A new group of Canadian researchers has been inducted into the Royal Society of Canada (RSC), including four scholars from the Université de Montréal, ten from McGill University and eleven from the University of Toronto.
“I am impressed by the exceptional quality of this year’s nominees, which include the highest ever proportion of Francophones as newly elected Fellows,” said RSC President Maryse Lassonde in a statement.
Now numbering over 2,000 fellows, the RSC is Canada’s national academy of distinguished scholars, chosen by their peers for outstanding contributions in their fields, which range from the natural, applied and social sciences to the arts and humanities.
“I was deeply honoured that I was nominated in the first place. The fact that I’m receiving [the fellowship] is really wonderful news,” says Dr. Patricia Brubaker, professor in U of T’s department of physiology and Canada Research Chair in Vascular and Metabolic Biology since 2001. Dr. Brubaker is a pioneer is the study of regulatory peptides whose research has contributed to the development of new treatment options for gastrointestinal disorders, diabetes and obesity. “It’s very humbling to know that people think well of your work,” says Dr. Brubaker.
This year’s crop of fellows also includes University of Lethbridge’s Dr. Bruce McNaughton, a neuroscience professor whose groundbreaking work on synaptic plasticity, spatial cognition and long-term memory contributed to the work which won the 2014 Nobel Prize in Physiology and Medicine.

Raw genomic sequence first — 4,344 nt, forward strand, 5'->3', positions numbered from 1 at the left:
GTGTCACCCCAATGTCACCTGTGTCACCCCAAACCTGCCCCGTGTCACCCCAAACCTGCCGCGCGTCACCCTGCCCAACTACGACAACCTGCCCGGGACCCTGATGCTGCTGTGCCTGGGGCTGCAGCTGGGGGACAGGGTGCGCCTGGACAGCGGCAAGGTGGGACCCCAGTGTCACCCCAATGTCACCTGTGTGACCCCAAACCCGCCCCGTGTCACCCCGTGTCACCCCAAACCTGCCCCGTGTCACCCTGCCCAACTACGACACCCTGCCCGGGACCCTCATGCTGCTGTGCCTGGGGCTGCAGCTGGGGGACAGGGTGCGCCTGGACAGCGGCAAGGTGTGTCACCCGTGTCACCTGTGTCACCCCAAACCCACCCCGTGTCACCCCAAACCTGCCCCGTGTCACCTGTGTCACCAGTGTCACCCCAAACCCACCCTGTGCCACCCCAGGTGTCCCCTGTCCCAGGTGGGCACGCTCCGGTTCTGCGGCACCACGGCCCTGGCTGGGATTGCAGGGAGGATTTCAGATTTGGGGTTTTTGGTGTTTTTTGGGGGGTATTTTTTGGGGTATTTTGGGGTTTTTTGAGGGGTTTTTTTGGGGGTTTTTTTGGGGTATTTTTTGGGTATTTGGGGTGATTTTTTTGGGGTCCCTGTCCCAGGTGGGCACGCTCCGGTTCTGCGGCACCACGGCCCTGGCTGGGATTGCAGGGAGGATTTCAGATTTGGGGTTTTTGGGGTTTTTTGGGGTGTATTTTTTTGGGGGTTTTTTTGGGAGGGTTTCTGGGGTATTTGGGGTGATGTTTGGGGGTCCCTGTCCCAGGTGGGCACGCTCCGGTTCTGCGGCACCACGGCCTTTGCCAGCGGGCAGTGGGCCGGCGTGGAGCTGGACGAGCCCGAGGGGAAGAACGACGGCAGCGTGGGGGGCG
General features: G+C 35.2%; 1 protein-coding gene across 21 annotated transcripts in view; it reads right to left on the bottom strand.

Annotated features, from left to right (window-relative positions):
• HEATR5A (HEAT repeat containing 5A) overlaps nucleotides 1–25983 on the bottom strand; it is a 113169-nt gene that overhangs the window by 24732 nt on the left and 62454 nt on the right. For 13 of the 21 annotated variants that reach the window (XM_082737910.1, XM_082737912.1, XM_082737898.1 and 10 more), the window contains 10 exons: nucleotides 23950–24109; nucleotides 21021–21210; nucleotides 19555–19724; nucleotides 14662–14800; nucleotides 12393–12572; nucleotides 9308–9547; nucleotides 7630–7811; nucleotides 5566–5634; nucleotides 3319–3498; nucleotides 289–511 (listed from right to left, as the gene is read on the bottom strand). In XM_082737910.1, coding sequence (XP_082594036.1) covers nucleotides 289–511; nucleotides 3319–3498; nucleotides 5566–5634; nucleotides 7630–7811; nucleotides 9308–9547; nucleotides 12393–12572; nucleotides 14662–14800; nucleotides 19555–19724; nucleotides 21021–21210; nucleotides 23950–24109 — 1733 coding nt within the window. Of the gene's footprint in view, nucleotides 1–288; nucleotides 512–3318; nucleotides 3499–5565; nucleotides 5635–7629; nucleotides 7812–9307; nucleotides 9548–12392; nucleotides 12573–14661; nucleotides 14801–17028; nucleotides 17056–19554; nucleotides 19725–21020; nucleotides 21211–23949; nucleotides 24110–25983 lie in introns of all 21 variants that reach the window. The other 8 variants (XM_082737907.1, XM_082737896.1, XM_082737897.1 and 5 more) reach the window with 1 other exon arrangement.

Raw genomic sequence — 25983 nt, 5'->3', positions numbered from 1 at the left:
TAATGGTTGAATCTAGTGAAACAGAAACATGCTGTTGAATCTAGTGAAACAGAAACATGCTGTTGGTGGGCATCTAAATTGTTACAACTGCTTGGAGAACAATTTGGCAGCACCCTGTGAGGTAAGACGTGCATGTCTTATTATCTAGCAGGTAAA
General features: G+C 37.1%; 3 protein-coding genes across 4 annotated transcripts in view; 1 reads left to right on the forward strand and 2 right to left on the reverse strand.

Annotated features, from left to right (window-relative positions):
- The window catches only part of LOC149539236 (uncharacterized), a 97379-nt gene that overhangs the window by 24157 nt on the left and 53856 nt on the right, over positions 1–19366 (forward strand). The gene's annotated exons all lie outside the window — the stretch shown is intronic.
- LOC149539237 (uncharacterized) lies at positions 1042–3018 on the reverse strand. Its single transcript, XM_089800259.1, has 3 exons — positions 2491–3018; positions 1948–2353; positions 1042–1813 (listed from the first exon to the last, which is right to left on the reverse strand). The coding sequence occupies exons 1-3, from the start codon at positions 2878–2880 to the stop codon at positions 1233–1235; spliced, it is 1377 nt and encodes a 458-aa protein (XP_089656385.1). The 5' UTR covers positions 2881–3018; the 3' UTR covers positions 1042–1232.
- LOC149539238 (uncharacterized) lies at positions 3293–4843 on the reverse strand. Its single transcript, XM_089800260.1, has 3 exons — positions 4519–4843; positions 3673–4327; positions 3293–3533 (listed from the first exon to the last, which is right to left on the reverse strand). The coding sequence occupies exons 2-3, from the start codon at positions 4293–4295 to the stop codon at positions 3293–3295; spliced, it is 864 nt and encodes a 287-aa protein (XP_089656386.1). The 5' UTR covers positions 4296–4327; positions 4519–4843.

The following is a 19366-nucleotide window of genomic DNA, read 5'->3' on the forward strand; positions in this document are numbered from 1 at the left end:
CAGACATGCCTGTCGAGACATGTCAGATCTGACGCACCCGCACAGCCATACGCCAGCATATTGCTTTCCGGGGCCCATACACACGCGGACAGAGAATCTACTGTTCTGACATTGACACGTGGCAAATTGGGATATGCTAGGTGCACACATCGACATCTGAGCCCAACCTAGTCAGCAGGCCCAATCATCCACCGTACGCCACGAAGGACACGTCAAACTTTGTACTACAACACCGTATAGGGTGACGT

“Generals get medals for battles won through the courage and sacrifices of their troops. Senior scientists get elected to prestigious societies for much the same reason,” says Dr. McNaughton. “It is a pleasure and honour to have been nominated and elected, but the main credit goes to the many talented trainees and research staff who have made any achievement I have made possible.”
Established in 1882 as Canada’s National Academy, the RSC’s mandate is to promote learning and research in the arts, humanities and sciences and to advise the government and Canadian citizens on matters of public interest. The society periodically issues statements and submits reports on a range of topics, such as assisted suicide, genetically engineered foods, oil spills and the state of public libraries in Canada.
Earlier this year, the RSC sent a letter to Prime Minister Justin Trudeau urging the government to put a stop to BC’s Site C hydroelectric dam, stating that the project stands as both an environmental concern and a threat to First Nations treaty claims.“Past projects often neglected or ignored aboriginal peoples and their concerns – with adverse and lingering consequences,” said Lassonde. “Those days are supposed to be over.”
The RSC letter took issue with the government’s regulatory approval process for the $9-billion, 1,100 megawatt project, arguing that the Joint Review Panel conducted by provincial and federal governments appeared “streamlined in order to expedite review of the Site C project.”
The Site C hydroelectric dam is being built on the Peace River in northeastern BC, with construction commencing last year and a projected completion date of 2024.